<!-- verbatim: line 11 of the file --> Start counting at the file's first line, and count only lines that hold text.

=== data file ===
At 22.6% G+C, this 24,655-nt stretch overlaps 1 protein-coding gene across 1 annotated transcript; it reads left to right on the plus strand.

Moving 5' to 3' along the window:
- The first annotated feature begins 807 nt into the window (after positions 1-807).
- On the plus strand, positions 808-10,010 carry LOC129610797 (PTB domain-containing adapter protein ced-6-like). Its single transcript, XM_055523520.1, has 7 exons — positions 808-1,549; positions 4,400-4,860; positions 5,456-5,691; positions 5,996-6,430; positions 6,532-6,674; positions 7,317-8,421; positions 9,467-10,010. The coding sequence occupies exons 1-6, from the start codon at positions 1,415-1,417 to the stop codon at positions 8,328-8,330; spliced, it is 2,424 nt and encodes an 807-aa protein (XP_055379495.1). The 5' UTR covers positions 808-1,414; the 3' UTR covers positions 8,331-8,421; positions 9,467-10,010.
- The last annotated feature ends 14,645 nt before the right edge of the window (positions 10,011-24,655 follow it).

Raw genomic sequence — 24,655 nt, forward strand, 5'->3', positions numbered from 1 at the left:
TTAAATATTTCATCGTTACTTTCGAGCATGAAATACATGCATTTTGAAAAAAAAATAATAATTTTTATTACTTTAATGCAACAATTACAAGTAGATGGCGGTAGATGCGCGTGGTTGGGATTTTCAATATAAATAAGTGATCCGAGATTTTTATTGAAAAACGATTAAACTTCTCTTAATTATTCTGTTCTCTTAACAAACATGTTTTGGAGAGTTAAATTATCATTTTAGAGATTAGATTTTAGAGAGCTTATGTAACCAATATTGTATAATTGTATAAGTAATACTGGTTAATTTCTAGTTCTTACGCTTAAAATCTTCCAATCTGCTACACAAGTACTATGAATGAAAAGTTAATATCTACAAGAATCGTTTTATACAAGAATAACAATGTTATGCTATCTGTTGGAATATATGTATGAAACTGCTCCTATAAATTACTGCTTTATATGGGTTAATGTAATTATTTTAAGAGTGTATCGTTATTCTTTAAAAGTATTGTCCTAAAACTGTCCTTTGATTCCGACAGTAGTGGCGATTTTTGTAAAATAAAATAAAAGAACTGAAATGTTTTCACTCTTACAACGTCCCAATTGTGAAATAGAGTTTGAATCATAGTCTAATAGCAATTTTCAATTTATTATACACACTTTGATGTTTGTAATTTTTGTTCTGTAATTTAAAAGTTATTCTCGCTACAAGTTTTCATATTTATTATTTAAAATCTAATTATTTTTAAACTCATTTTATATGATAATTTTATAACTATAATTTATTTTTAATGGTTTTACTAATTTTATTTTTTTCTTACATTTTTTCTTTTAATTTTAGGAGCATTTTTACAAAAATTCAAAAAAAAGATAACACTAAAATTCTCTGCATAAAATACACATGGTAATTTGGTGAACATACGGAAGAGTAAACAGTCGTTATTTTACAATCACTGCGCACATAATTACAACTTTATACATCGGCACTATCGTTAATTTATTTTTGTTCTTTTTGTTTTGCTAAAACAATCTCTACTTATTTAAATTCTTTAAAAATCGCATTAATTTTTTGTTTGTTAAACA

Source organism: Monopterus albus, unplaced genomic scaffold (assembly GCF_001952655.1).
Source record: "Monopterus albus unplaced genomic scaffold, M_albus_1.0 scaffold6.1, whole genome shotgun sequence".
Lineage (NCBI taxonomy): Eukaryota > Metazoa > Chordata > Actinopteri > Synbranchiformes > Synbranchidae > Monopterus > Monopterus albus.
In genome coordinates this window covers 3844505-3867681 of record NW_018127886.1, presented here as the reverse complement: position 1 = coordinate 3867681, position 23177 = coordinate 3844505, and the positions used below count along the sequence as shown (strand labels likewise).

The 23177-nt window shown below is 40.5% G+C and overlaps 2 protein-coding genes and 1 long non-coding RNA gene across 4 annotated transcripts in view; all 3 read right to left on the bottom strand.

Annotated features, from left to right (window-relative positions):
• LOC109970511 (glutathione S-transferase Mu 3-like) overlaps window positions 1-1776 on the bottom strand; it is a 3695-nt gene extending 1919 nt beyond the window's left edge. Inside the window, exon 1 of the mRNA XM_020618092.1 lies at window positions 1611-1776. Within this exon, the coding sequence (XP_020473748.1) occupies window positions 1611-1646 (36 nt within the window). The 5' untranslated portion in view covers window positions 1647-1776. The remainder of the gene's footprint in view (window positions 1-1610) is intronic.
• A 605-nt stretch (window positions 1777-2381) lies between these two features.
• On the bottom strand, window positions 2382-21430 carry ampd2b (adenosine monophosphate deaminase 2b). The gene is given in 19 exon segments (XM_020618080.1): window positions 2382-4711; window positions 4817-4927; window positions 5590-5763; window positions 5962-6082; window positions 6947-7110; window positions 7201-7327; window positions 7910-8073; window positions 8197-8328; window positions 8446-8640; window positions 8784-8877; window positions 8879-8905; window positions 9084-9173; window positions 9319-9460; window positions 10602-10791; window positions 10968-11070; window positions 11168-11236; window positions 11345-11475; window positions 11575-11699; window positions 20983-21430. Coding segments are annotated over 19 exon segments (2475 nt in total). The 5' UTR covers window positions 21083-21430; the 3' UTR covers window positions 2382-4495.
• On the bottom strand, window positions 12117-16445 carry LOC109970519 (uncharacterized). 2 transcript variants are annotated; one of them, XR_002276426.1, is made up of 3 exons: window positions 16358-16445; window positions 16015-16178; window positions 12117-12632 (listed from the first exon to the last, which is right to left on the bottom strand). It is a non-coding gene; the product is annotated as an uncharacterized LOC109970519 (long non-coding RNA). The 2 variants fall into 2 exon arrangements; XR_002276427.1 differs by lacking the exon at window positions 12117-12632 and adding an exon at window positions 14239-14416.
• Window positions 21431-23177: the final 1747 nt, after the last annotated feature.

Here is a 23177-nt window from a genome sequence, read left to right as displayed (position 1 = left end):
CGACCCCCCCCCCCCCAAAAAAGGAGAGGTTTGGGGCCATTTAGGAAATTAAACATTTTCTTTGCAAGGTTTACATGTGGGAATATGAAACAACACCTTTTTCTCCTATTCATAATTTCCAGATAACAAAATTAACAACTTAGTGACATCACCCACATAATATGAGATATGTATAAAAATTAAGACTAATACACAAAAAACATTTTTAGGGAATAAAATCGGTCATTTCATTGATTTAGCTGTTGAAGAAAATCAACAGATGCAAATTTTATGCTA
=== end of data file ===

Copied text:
In genome coordinates this window covers 3844505-3867681 of record NW_018127886.1, presented here as the reverse complement: position 1 = coordinate 3867681, position 23177 = coordinate 3844505, and the positions used below count along the sequence as shown (strand labels likewise).